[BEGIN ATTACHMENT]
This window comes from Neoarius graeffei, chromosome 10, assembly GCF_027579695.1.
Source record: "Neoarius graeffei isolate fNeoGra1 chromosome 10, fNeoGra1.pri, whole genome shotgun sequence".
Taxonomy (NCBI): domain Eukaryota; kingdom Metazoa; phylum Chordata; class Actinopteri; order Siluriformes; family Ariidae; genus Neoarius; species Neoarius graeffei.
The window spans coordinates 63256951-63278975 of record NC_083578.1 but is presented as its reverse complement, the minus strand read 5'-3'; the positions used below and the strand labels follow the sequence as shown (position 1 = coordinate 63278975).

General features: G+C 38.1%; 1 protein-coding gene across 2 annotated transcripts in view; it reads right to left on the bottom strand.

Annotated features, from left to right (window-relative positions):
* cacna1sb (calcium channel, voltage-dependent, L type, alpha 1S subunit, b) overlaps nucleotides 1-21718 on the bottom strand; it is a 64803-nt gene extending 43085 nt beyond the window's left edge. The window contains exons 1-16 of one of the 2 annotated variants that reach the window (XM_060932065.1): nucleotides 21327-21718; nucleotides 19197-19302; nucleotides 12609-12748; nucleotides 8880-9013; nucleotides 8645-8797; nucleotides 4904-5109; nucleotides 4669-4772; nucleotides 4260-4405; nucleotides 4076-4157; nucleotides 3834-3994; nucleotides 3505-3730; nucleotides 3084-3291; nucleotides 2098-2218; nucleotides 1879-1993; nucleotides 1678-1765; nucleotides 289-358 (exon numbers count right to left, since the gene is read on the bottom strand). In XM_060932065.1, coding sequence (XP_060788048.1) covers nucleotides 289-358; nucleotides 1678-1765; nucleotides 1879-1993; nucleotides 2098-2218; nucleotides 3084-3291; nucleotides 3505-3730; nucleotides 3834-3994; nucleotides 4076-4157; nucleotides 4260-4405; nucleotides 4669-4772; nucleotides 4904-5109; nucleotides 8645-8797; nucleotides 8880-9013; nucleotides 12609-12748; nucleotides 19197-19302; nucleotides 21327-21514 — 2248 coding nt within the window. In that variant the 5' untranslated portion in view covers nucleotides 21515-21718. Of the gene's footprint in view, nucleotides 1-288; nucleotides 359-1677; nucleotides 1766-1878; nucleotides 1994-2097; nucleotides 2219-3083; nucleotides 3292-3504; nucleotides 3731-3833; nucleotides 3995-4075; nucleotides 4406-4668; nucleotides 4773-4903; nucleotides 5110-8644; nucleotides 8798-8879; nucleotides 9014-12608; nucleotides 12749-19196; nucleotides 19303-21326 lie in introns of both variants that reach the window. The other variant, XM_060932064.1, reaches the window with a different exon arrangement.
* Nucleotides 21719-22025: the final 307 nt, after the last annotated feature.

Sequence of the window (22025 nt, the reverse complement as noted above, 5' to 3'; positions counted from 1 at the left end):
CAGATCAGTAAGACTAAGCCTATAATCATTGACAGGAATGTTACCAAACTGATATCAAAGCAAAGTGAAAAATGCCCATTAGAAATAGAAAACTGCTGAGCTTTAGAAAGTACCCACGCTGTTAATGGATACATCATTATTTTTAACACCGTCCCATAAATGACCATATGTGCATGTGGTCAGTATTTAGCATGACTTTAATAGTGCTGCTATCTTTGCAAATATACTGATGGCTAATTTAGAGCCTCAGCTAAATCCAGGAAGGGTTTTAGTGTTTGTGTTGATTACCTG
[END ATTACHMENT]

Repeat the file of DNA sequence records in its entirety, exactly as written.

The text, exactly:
This window comes from Neoarius graeffei, chromosome 10, assembly GCF_027579695.1.
Source record: "Neoarius graeffei isolate fNeoGra1 chromosome 10, fNeoGra1.pri, whole genome shotgun sequence".
Taxonomy (NCBI): domain Eukaryota; kingdom Metazoa; phylum Chordata; class Actinopteri; order Siluriformes; family Ariidae; genus Neoarius; species Neoarius graeffei.
The window spans coordinates 63256951-63278975 of record NC_083578.1 but is presented as its reverse complement, the minus strand read 5'-3'; the positions used below and the strand labels follow the sequence as shown (position 1 = coordinate 63278975).

General features: G+C 38.1%; 1 protein-coding gene across 2 annotated transcripts in view; it reads right to left on the bottom strand.

Annotated features, from left to right (window-relative positions):
* cacna1sb (calcium channel, voltage-dependent, L type, alpha 1S subunit, b) overlaps nucleotides 1-21718 on the bottom strand; it is a 64803-nt gene extending 43085 nt beyond the window's left edge. The window contains exons 1-16 of one of the 2 annotated variants that reach the window (XM_060932065.1): nucleotides 21327-21718; nucleotides 19197-19302; nucleotides 12609-12748; nucleotides 8880-9013; nucleotides 8645-8797; nucleotides 4904-5109; nucleotides 4669-4772; nucleotides 4260-4405; nucleotides 4076-4157; nucleotides 3834-3994; nucleotides 3505-3730; nucleotides 3084-3291; nucleotides 2098-2218; nucleotides 1879-1993; nucleotides 1678-1765; nucleotides 289-358 (exon numbers count right to left, since the gene is read on the bottom strand). In XM_060932065.1, coding sequence (XP_060788048.1) covers nucleotides 289-358; nucleotides 1678-1765; nucleotides 1879-1993; nucleotides 2098-2218; nucleotides 3084-3291; nucleotides 3505-3730; nucleotides 3834-3994; nucleotides 4076-4157; nucleotides 4260-4405; nucleotides 4669-4772; nucleotides 4904-5109; nucleotides 8645-8797; nucleotides 8880-9013; nucleotides 12609-12748; nucleotides 19197-19302; nucleotides 21327-21514 — 2248 coding nt within the window. In that variant the 5' untranslated portion in view covers nucleotides 21515-21718. Of the gene's footprint in view, nucleotides 1-288; nucleotides 359-1677; nucleotides 1766-1878; nucleotides 1994-2097; nucleotides 2219-3083; nucleotides 3292-3504; nucleotides 3731-3833; nucleotides 3995-4075; nucleotides 4406-4668; nucleotides 4773-4903; nucleotides 5110-8644; nucleotides 8798-8879; nucleotides 9014-12608; nucleotides 12749-19196; nucleotides 19303-21326 lie in introns of both variants that reach the window. The other variant, XM_060932064.1, reaches the window with a different exon arrangement.
* Nucleotides 21719-22025: the final 307 nt, after the last annotated feature.

Sequence of the window (22025 nt, the reverse complement as noted above, 5' to 3'; positions counted from 1 at the left end):
CAGATCAGTAAGACTAAGCCTATAATCATTGACAGGAATGTTACCAAACTGATATCAAAGCAAAGTGAAAAATGCCCATTAGAAATAGAAAACTGCTGAGCTTTAGAAAGTACCCACGCTGTTAATGGATACATCATTATTTTTAACACCGTCCCATAAATGACCATATGTGCATGTGGTCAGTATTTAGCATGACTTTAATAGTGCTGCTATCTTTGCAAATATACTGATGGCTAATTTAGAGCCTCAGCTAAATCCAGGAAGGGTTTTAGTGTTTGTGTTGATTACCTG